US Supreme Court reinstates Trump-era ‘Remain in Mexico’ policy
Biden administration says its regrets the court’s decision but will will comply with the order ‘in good faith’.
The Supreme Court of the United States has denied President Joe Biden’s bid to rescind an immigration policy implemented by his predecessor that forced thousands of asylum seekers to wait in Mexico while seeking asylum in the US.
With three liberal justices dissenting, the court on Tuesday rejected the Biden administration’s effort to block a Texas-based judge’s ruling requiring the government to revive former President Donald Trump’s “remain in Mexico” policy, formally known as the Migrant Protection Protocols (MPP) programme.
The Supreme Court’s 6-3 conservative majority includes three justices appointed by Trump.
The brief order by the justices means that US District Judge Matthew Kacsmaryk’s ruling now goes into effect. The Texas judge was a Trump appointee.
The Department of Homeland Security said in a statement it regretted the Supreme Court’s decision and would continue to “vigorously challenge” the district court ruling.
As the appeals process continues, it said the agency will comply with the order “in good faith” and has begun discussions with Mexico.
The court’s decision referenced its 2020 ruling that thwarted Trump’s bid to end a programme introduced by Democratic former President Barack Obama that protects from deportation hundreds of thousands of immigrants – often called “Dreamers” – who entered the United States illegally as children.
Both cases concern whether the government followed the correct legal process in unwinding a previous administration’s policy.
Security, humanitarian crisis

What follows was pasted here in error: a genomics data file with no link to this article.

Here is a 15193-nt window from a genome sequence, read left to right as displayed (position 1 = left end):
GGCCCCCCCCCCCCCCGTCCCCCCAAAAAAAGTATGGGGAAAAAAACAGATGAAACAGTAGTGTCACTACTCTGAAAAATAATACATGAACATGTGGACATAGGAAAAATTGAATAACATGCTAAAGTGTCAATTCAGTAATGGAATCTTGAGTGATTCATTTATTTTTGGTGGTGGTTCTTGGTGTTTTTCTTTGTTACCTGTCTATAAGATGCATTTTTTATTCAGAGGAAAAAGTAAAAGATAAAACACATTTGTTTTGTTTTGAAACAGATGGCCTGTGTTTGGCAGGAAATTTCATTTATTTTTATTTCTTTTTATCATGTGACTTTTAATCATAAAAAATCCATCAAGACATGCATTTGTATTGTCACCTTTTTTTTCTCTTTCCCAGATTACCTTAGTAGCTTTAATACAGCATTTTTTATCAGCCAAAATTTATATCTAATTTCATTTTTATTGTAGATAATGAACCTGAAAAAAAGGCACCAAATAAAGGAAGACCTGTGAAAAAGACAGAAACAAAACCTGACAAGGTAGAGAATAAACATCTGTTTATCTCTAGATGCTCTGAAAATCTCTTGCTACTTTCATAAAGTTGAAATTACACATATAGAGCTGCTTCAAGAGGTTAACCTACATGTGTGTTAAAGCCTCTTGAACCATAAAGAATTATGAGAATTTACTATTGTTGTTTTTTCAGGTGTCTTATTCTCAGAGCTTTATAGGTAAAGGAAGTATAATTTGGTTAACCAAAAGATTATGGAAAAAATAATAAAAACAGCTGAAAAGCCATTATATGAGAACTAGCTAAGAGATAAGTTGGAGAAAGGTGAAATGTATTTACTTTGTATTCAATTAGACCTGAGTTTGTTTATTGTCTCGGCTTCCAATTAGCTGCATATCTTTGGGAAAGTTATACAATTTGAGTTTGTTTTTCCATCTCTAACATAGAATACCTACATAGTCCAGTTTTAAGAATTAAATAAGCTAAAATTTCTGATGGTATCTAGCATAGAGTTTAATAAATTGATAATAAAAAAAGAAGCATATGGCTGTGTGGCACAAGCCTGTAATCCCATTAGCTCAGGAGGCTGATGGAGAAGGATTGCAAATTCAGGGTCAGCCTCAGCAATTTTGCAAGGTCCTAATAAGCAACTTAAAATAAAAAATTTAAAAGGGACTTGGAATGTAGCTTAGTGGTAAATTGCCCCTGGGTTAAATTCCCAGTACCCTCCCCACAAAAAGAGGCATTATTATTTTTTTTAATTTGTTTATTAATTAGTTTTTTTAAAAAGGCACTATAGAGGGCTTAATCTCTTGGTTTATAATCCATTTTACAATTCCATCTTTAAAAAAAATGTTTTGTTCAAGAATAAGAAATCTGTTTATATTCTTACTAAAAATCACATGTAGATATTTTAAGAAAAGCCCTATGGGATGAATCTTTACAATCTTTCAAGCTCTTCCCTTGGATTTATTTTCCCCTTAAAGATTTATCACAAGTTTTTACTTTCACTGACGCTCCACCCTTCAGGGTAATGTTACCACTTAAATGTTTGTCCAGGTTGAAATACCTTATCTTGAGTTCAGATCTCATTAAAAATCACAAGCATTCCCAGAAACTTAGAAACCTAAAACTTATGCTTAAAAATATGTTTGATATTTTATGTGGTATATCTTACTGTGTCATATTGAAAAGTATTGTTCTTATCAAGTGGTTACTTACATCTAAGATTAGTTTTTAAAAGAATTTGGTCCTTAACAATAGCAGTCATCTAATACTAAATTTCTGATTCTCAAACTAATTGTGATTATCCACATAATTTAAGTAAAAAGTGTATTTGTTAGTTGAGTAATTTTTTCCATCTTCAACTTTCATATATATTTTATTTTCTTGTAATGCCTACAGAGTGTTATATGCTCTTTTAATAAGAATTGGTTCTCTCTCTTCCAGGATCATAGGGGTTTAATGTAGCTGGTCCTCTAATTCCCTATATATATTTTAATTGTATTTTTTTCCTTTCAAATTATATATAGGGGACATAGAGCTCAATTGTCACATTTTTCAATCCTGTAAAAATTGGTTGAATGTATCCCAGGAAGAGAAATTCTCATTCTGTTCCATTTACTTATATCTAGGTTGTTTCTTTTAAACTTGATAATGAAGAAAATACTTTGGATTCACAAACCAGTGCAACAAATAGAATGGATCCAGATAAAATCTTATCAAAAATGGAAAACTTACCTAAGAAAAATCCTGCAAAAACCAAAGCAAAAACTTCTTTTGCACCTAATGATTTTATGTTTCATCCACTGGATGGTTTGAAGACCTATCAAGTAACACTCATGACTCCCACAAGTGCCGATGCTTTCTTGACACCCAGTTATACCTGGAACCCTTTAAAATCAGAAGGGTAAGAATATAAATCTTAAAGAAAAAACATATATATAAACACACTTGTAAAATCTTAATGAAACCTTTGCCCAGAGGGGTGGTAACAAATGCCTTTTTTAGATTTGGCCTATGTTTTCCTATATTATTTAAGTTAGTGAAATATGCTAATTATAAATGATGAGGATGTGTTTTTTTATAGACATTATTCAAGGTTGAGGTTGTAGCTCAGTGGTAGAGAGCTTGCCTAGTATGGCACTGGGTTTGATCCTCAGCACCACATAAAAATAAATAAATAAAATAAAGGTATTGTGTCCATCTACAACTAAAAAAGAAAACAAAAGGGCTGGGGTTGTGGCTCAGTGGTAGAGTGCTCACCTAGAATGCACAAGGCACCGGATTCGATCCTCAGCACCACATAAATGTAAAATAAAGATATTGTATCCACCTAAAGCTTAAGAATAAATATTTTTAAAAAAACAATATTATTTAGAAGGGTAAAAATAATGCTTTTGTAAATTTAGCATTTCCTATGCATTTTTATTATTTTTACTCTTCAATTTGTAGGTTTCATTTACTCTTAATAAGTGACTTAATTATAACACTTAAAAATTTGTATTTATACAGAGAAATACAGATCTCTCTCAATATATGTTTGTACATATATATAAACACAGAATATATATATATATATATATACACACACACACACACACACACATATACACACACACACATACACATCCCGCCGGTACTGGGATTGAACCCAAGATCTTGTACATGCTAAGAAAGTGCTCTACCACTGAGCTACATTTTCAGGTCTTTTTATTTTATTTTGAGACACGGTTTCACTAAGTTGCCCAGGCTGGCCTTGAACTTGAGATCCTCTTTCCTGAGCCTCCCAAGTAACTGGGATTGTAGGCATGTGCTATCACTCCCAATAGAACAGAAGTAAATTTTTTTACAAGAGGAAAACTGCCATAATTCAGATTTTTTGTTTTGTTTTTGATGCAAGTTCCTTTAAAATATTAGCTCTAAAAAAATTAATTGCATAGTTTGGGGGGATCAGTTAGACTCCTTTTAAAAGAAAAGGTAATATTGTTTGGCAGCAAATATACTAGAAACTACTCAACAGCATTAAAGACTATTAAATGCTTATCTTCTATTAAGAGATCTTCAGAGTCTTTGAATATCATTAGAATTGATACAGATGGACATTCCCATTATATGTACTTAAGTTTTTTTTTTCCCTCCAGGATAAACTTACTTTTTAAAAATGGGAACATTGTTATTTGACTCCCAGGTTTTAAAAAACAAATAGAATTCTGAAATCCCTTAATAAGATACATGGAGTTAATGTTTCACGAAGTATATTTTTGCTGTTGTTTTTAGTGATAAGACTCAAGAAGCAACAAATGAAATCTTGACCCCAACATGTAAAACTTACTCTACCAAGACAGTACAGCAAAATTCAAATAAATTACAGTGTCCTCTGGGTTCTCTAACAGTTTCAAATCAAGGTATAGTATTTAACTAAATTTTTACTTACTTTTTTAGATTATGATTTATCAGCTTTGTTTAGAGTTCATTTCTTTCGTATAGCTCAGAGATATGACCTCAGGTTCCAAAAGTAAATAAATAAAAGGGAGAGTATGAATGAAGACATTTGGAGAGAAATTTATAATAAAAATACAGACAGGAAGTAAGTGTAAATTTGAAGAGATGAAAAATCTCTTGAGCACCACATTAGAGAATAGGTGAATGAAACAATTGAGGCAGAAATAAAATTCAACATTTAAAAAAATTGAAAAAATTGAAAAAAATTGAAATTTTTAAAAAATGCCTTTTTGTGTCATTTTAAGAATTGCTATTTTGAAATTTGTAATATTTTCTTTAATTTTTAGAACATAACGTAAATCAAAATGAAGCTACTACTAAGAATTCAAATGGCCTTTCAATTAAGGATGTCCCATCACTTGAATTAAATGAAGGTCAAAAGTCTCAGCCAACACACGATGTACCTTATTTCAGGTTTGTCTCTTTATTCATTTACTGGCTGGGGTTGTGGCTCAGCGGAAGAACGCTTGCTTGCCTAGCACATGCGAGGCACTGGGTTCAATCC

Biden, who has sought since taking office in January to reverse many of Trump’s hardline immigration policies, rolled back the MPP programme.
Republican-led Texas and Missouri challenged the Democratic president’s move.
Biden’s administration turned to the Supreme Court after Kacsmaryk ruled that the Trump policy would have to be reinstated and the New Orleans-based 5th US Circuit Court of Appeals on August 19 denied the government’s request for a delay.
The 5th Circuit’s decision said the Biden administration must implement the MPP programme in “good faith”, which leaves the government some discretion in how to move forward.
The 5th Circuit panel included two Trump appointees, Andrew Oldham and Cory Wilson, along with Jennifer Walker Elrod, nominated to the appeals court by Republican President George W Bush.
Democrats and immigration advocates have criticised the MPP, saying the policy subjected migrants, primarily from Central America, to dangerous conditions in Mexican border cities.
Trump’s administration cited a “security and humanitarian crisis” along the US-Mexican border in refusing to allow migrants – seeking asylum because of a fear of persecution in their home countries – to enter the US ahead of hearings before immigration judges.
Reacting to the Supreme Court’s order, the American Civil Liberties Union called on the administration to present a fuller rationale for ending Remain in Mexico that could withstand court scrutiny.
“The government must take all steps available to fully end this illegal program, including by re-terminating it with a fuller explanation. What it must not do is use this decision as cover for abandoning its commitment to restore a fair asylum system,” said Omar Jadwat, director of the ACLU’s immigrant rights project.
Arrests of migrants caught crossing the US southern border have reached 20-year highs in recent months, a development that Republicans blame on Biden’s reversal of MPP and other Trump immigration policies.
Biden’s administration has left in place a separate Trump-era order that lets US border authorities, because of the COVID-19 public health crisis, rapidly expel migrants caught at the border without giving them a chance to seek asylum in the United States.